If you're looking to keep your car out of the hands of thieves, try getting a paint job. A new study based on automobile data from the Netherlands suggests cars painted in bright, unusual colors are far less likely to be stolen. (Hat tip to Paul Kedrosky.)
At Vox Ben Vollard notes that in the Netherlands students have taken to painting their bicycles pink or yellow, which makes it all that much easier to spot thieves. Applying this idea to cars, Vollard finds that car color has a significant impact on rates of theft. Thieves, it turns out, do a quick economic analysis of the resale value before jacking a vehicle. Black, silver, grey and blue are the favorites; yellow, pink and red are the least likely to be stolen.
The three most common colours - black, blue, and silver/grey - are stolen more frequently than the uncommon colours. Pink is the perfect deterrent: none of the 109 pink cars (aged up to three years) have been stolen over the last few years. Noticeable is the rate of theft for black cars, which is higher than the rate for the most popular colour, silver/grey. There may well be something else than colour that makes black cars relatively attractive to car thieves. Black is more popular for luxury makes. However, if we exclude the three luxury makes Audi, BMW and Mercedes-Benz, we find the same pattern - albeit at a slightly lower overall rate of theft (right bars in Figure 2). It could be that the most expensive models (independent of make) are more likely to be black, but that is not clear and not easy to test.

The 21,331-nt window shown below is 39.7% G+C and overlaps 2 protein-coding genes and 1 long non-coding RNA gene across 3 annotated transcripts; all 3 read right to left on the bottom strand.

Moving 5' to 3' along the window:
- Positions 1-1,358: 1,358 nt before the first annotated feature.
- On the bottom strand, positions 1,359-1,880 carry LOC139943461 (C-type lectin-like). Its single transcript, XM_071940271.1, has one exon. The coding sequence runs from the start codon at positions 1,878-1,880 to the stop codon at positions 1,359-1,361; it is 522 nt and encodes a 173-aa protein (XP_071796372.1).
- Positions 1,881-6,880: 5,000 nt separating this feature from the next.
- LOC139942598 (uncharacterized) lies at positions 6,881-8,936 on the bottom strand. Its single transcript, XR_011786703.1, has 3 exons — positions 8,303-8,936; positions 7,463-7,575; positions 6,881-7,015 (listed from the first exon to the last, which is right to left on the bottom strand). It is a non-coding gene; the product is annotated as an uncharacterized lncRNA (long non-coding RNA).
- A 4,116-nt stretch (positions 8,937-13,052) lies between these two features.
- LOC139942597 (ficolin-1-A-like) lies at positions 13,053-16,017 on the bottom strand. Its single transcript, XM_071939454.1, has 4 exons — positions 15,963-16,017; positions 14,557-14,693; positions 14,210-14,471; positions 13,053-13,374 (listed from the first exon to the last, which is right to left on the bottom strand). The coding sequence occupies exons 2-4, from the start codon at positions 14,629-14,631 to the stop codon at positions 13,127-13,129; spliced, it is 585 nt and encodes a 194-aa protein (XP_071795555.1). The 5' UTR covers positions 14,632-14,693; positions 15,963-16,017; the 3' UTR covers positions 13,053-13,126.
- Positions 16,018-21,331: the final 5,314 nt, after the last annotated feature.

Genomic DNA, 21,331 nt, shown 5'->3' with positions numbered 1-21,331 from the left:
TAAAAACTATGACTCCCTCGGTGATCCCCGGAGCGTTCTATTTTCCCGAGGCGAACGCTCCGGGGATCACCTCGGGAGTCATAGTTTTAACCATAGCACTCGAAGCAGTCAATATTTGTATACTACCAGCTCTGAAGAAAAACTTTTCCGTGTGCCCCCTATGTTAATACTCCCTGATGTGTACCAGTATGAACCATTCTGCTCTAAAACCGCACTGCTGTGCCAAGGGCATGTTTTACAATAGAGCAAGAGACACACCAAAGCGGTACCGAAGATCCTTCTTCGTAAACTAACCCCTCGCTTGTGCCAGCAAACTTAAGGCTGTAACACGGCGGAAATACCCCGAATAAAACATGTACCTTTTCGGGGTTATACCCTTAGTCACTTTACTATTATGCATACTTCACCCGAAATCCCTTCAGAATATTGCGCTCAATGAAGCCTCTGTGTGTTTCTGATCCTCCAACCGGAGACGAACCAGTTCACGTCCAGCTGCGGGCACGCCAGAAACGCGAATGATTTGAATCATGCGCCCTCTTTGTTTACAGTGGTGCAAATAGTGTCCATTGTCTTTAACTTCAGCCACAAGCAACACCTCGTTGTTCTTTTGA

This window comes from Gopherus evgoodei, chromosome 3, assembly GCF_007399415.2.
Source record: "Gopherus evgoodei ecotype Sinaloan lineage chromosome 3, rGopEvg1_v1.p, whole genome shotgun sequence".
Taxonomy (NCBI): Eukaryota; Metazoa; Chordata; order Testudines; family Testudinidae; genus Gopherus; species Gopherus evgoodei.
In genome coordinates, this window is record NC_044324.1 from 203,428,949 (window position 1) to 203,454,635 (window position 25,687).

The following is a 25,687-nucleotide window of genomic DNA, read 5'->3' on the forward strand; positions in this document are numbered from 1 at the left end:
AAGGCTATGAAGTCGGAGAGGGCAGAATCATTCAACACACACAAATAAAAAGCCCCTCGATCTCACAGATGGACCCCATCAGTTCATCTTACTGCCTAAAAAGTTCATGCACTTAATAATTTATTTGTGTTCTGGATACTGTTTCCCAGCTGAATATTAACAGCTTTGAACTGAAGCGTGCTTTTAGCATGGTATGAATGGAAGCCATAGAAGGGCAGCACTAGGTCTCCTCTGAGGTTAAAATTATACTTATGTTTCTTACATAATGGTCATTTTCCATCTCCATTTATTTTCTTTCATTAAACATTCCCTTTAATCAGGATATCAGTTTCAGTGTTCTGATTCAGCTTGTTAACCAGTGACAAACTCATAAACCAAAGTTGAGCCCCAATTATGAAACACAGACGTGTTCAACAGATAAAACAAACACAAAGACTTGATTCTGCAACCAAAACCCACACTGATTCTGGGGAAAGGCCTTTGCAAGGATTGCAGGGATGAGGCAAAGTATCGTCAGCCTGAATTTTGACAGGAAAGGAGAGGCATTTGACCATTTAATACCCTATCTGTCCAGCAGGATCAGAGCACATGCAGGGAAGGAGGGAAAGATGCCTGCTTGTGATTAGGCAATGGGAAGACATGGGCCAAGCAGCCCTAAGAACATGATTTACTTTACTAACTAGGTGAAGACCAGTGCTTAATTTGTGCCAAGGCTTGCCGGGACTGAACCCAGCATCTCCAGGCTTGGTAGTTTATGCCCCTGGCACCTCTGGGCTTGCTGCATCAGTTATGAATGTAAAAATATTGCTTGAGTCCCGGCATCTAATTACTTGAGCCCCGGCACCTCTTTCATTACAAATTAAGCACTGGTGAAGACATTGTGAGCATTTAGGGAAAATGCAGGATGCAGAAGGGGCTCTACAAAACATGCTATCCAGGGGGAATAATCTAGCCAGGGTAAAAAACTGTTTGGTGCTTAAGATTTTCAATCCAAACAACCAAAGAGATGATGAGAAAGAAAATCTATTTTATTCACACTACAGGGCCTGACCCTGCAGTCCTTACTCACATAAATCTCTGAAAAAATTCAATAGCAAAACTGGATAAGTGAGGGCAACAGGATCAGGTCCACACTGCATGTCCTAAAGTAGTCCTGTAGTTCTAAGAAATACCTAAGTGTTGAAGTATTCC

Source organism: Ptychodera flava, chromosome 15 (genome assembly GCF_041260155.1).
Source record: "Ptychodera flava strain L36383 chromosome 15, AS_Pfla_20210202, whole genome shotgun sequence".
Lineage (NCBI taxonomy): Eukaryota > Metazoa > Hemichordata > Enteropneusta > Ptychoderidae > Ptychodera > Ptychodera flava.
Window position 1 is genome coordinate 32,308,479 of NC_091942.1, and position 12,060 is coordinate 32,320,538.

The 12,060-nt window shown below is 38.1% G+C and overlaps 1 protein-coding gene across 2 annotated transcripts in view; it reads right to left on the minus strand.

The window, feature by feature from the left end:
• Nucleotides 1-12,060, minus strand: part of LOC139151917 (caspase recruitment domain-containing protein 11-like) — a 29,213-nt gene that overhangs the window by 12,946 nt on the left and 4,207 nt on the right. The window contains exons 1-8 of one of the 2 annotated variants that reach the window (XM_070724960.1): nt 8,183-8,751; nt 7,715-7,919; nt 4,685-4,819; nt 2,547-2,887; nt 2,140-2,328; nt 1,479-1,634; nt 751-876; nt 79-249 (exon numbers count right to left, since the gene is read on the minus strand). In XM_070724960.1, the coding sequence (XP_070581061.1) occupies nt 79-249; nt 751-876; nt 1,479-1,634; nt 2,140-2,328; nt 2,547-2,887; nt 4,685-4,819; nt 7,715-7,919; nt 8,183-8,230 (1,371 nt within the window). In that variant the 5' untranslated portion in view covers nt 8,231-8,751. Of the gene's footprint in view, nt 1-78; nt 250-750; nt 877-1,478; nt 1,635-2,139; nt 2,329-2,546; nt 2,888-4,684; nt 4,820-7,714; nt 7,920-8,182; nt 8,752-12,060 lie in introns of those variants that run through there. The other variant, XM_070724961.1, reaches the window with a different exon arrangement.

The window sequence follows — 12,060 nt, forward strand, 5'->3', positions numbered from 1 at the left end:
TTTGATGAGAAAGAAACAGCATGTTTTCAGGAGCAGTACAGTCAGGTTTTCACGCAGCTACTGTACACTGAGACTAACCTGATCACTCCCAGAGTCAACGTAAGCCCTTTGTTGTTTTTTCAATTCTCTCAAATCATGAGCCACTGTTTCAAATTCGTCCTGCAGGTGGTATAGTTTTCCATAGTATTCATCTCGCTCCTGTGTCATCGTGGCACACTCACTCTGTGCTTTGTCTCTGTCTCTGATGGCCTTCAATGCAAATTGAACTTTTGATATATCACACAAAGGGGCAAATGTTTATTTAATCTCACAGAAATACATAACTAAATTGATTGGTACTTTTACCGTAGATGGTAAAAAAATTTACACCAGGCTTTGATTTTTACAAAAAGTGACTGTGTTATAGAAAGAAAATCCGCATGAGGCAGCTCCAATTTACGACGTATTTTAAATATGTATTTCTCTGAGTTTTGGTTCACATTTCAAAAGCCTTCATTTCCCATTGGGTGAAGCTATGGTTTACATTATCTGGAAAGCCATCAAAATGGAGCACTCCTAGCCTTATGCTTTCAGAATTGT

And, Vollard suggests, you might want to think twice before you buy an ear-shattering car alarm: "If the aversion to driving a car in an offbeat colour is not too high - or if someone actually enjoys it - then buying deterrence through an uncommon car colour may be at least as good a deal as buying deterrence through an expensive car security device."
Check out the full study here.